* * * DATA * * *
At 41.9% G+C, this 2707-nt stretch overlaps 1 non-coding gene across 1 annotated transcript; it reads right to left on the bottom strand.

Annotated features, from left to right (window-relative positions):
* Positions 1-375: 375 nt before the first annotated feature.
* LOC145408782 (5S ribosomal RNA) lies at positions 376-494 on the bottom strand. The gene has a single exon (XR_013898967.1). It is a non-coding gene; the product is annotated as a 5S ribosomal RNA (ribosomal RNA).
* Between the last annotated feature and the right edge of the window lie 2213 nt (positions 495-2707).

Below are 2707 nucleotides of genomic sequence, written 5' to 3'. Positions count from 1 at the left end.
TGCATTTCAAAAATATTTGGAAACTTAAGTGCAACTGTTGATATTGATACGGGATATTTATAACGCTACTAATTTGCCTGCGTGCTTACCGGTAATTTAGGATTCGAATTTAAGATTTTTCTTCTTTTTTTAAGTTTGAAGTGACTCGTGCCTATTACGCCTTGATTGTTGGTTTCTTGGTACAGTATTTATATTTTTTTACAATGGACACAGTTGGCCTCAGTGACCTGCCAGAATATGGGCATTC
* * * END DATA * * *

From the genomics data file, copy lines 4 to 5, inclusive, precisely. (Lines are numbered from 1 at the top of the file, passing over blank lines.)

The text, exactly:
* LOC145408782 (5S ribosomal RNA) lies at positions 376-494 on the bottom strand. The gene has a single exon (XR_013898967.1). It is a non-coding gene; the product is annotated as a 5S ribosomal RNA (ribosomal RNA).
* Between the last annotated feature and the right edge of the window lie 2213 nt (positions 495-2707).